Last week we joined forces with the Electrical Safety Council (ESC) to help raise awareness about the dangers of electricity in privately rented homes.
I joined the ESC at a London-based radio studio to do almost a dozen interviews with regional radio stations right across the UK to help increase awareness about electrical safety in the private-rented sector (PRS).
Each week, at least one person is killed and 1,000 people are seriously injured in electrical accidents in UK homes. Electricity also causes thousands of house fires each week – many of which could be avoided.
Unfortunately for landlords, the PRS is over-represented when it comes to safety incidents involving electricity. While 16% of the UK population rents privately, they account for 20% of people who suffer an electric shock.
Research by the ESC found that the problem lies in a misunderstanding between landlords and tenants over who is responsible for ensuring the property is safe of any electrical hazards.
By law, landlords must ensure all electrical wiring and installations in their properties are safe. So make sure you follow our advice:
- The best way to be sure is to have it inspected (every five years) by a competent electrician. This is a legal requirement if the property is an HMO.
- When a tenant is moving out and a new one is moving in, do a visual inspection of the property to see if anything has been altered. Have anything that looks dangerous looked at by a qualified electrician.
- It’s also advisable to have Residual Current Device (RCD) protection installed in the property as well. This will give added protection to tenants from any faulty electrical appliances.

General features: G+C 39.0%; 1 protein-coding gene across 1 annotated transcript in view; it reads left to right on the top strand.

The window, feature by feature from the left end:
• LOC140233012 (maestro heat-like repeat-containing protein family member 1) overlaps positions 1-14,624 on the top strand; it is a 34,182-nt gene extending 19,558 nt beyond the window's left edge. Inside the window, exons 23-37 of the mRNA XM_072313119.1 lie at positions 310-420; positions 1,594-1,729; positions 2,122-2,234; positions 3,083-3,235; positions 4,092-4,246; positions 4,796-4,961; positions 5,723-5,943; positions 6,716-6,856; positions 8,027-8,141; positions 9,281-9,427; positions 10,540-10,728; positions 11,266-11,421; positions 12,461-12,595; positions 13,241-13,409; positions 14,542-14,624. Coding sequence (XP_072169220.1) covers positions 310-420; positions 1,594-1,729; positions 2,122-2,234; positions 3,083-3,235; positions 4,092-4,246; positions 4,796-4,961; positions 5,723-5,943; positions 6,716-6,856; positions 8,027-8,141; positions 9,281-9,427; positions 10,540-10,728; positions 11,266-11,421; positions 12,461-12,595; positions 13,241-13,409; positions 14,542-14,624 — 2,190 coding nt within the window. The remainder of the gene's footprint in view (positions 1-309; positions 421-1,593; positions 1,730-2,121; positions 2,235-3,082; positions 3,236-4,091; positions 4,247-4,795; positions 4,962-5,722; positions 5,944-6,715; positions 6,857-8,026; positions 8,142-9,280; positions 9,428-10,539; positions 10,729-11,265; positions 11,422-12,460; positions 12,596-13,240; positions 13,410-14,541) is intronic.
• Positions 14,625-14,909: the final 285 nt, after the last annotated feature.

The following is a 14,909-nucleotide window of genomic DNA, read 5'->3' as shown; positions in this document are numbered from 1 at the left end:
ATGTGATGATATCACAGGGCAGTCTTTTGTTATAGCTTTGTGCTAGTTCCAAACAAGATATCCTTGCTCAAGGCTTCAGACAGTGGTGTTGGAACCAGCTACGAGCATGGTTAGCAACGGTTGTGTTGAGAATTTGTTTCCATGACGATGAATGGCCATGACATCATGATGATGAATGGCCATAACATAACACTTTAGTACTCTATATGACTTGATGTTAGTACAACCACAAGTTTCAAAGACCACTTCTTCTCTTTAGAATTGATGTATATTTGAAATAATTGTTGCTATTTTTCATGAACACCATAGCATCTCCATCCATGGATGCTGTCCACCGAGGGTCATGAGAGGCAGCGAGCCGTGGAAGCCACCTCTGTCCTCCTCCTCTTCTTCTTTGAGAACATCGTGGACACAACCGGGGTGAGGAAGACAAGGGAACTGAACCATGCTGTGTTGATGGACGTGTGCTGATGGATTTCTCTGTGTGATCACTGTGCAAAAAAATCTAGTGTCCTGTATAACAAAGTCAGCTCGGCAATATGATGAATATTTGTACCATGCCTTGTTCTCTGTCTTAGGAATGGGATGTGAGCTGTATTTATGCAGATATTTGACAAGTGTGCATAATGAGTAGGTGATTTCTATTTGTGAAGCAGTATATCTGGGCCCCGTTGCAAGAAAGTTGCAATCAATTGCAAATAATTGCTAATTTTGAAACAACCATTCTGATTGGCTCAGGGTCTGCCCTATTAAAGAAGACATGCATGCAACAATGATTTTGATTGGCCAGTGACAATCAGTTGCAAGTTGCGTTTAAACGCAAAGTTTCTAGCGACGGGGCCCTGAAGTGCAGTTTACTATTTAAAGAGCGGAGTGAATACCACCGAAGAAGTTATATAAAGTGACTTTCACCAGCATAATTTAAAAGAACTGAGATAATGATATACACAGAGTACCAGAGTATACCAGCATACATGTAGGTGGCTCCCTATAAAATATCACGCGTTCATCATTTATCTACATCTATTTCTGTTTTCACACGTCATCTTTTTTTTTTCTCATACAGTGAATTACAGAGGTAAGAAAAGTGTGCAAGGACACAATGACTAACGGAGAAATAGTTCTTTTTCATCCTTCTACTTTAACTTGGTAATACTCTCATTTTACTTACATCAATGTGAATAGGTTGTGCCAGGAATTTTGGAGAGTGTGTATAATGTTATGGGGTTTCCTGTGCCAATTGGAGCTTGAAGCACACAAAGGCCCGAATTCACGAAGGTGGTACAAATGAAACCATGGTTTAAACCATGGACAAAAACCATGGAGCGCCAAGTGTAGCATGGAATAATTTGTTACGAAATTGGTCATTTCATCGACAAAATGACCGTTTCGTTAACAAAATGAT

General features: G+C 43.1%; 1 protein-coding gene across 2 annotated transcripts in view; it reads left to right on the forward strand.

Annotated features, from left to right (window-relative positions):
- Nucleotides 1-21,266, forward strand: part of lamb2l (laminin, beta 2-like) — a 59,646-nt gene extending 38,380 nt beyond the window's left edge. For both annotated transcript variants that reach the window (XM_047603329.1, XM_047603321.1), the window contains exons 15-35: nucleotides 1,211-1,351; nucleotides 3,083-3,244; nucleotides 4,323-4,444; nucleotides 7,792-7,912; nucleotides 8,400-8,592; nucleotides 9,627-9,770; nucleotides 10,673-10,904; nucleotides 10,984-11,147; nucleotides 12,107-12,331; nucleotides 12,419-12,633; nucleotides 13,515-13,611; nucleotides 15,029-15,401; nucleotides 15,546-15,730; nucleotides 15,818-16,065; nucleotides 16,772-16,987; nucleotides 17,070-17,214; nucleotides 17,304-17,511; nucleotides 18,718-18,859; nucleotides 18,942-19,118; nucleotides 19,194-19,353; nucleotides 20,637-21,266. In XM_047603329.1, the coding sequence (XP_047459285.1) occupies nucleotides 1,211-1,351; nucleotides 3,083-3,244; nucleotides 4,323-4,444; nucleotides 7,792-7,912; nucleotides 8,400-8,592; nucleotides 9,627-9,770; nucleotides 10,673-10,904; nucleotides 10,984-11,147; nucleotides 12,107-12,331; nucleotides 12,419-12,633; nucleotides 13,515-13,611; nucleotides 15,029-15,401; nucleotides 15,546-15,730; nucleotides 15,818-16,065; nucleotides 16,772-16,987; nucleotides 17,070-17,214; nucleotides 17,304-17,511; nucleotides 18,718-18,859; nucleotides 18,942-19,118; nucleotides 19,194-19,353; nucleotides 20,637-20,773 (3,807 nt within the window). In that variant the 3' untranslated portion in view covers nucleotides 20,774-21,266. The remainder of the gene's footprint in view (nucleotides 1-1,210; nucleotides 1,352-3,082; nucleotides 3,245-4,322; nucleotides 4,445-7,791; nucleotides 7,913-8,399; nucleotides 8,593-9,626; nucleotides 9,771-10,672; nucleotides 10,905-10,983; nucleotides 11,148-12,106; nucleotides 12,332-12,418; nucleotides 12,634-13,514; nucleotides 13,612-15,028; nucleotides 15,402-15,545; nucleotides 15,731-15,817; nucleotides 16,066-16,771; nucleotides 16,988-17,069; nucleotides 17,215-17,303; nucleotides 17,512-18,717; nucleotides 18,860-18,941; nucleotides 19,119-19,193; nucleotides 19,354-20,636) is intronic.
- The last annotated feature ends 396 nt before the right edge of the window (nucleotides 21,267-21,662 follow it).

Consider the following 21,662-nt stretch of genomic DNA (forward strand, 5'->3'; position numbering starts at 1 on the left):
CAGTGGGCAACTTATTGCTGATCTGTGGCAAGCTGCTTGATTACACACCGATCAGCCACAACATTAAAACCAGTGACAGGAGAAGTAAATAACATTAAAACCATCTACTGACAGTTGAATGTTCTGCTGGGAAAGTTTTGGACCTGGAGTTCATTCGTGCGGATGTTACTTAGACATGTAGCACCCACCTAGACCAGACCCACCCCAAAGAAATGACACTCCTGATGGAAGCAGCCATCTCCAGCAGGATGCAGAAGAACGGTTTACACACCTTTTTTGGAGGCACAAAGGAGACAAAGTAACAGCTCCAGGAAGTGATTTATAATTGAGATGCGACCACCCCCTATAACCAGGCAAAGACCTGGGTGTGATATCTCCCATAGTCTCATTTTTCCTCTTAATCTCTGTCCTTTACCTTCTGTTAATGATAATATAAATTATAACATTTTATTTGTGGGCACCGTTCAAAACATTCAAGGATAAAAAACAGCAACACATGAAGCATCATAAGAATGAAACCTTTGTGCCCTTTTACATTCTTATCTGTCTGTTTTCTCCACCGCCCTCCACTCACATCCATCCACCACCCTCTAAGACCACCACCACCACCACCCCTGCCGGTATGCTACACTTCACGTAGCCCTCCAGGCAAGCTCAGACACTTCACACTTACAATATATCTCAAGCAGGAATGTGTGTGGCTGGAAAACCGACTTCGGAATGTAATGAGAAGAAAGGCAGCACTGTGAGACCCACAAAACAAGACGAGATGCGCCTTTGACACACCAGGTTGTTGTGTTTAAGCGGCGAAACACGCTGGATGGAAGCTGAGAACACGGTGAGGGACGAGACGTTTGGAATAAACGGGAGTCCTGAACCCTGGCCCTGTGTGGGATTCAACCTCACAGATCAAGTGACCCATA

- Any appliances you provide as part of the tenancy (such as plug-in heaters or kitchen appliances) must be safe. An easy way to ensure safety is through Portable Appliance Testing (PAT). The NLA holds regular PAT courses to teach landlords how to carry out safety checks themselves. For more information click here.
- Any landlord found to be negligent over electrical safety can face stiff penalties of up to £5,000 on each count or imprisonment.
- It’s also important to show tenants how to isolate the electricity if there is a problem. When they move into the property, ensure you show them where the fuse box is and what to do in an emergency. If the property has solar panels ensure they know how to isolate supply from them as well.
- Give your tenants a list of what to do if there is a problem, including a telephone contact number so they can call an electrician.
The ESC has produced a simple guide for landlords outlining how to ensure the electrical safety of a property. They also have a smart phone app you can download on the site which guides you around the home in a step-by-step inspection.
Also, visit the NLA Online Library (FREE for NLA members) for more information on electrical safety, or better still, sign up to become NLA Accredited and learn about your wider responsibilities as a landlord.
If in doubt, call the NLA Advice Line (FREE for NLA members) who will be able to guide you further.
To join or to find out about the NLA Membership benefits click here